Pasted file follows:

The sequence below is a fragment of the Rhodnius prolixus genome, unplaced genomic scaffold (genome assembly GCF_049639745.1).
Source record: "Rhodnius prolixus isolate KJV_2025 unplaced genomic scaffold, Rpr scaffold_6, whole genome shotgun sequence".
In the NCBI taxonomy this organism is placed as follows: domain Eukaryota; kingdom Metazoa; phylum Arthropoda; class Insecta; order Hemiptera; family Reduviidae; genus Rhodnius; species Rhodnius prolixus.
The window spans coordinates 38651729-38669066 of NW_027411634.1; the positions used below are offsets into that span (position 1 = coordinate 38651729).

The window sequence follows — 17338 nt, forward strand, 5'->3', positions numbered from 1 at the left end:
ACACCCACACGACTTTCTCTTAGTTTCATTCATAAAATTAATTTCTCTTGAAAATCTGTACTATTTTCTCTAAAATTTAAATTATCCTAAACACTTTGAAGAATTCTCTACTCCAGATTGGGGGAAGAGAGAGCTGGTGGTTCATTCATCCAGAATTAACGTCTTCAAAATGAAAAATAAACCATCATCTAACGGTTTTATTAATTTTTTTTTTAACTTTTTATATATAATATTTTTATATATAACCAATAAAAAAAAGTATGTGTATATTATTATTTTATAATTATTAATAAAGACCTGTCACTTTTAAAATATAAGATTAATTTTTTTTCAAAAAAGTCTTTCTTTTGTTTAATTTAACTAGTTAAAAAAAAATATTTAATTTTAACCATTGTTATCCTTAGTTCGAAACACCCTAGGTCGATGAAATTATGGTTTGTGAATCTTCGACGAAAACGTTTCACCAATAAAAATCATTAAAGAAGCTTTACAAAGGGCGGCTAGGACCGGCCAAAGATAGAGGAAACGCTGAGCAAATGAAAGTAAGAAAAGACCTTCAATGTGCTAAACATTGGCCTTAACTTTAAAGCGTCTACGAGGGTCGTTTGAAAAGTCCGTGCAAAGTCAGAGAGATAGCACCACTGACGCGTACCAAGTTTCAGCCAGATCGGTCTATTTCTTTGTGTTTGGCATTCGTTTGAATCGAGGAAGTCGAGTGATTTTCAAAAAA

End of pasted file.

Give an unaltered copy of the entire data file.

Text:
The sequence below is a fragment of the Rhodnius prolixus genome, unplaced genomic scaffold (genome assembly GCF_049639745.1).
Source record: "Rhodnius prolixus isolate KJV_2025 unplaced genomic scaffold, Rpr scaffold_6, whole genome shotgun sequence".
In the NCBI taxonomy this organism is placed as follows: domain Eukaryota; kingdom Metazoa; phylum Arthropoda; class Insecta; order Hemiptera; family Reduviidae; genus Rhodnius; species Rhodnius prolixus.
The window spans coordinates 38651729-38669066 of NW_027411634.1; the positions used below are offsets into that span (position 1 = coordinate 38651729).

The window sequence follows — 17338 nt, forward strand, 5'->3', positions numbered from 1 at the left end:
ACACCCACACGACTTTCTCTTAGTTTCATTCATAAAATTAATTTCTCTTGAAAATCTGTACTATTTTCTCTAAAATTTAAATTATCCTAAACACTTTGAAGAATTCTCTACTCCAGATTGGGGGAAGAGAGAGCTGGTGGTTCATTCATCCAGAATTAACGTCTTCAAAATGAAAAATAAACCATCATCTAACGGTTTTATTAATTTTTTTTTTAACTTTTTATATATAATATTTTTATATATAACCAATAAAAAAAAGTATGTGTATATTATTATTTTATAATTATTAATAAAGACCTGTCACTTTTAAAATATAAGATTAATTTTTTTTCAAAAAAGTCTTTCTTTTGTTTAATTTAACTAGTTAAAAAAAAATATTTAATTTTAACCATTGTTATCCTTAGTTCGAAACACCCTAGGTCGATGAAATTATGGTTTGTGAATCTTCGACGAAAACGTTTCACCAATAAAAATCATTAAAGAAGCTTTACAAAGGGCGGCTAGGACCGGCCAAAGATAGAGGAAACGCTGAGCAAATGAAAGTAAGAAAAGACCTTCAATGTGCTAAACATTGGCCTTAACTTTAAAGCGTCTACGAGGGTCGTTTGAAAAGTCCGTGCAAAGTCAGAGAGATAGCACCACTGACGCGTACCAAGTTTCAGCCAGATCGGTCTATTTCTTTGTGTTTGGCATTCGTTTGAATCGAGGAAGTCGAGTGATTTTCAAAAAA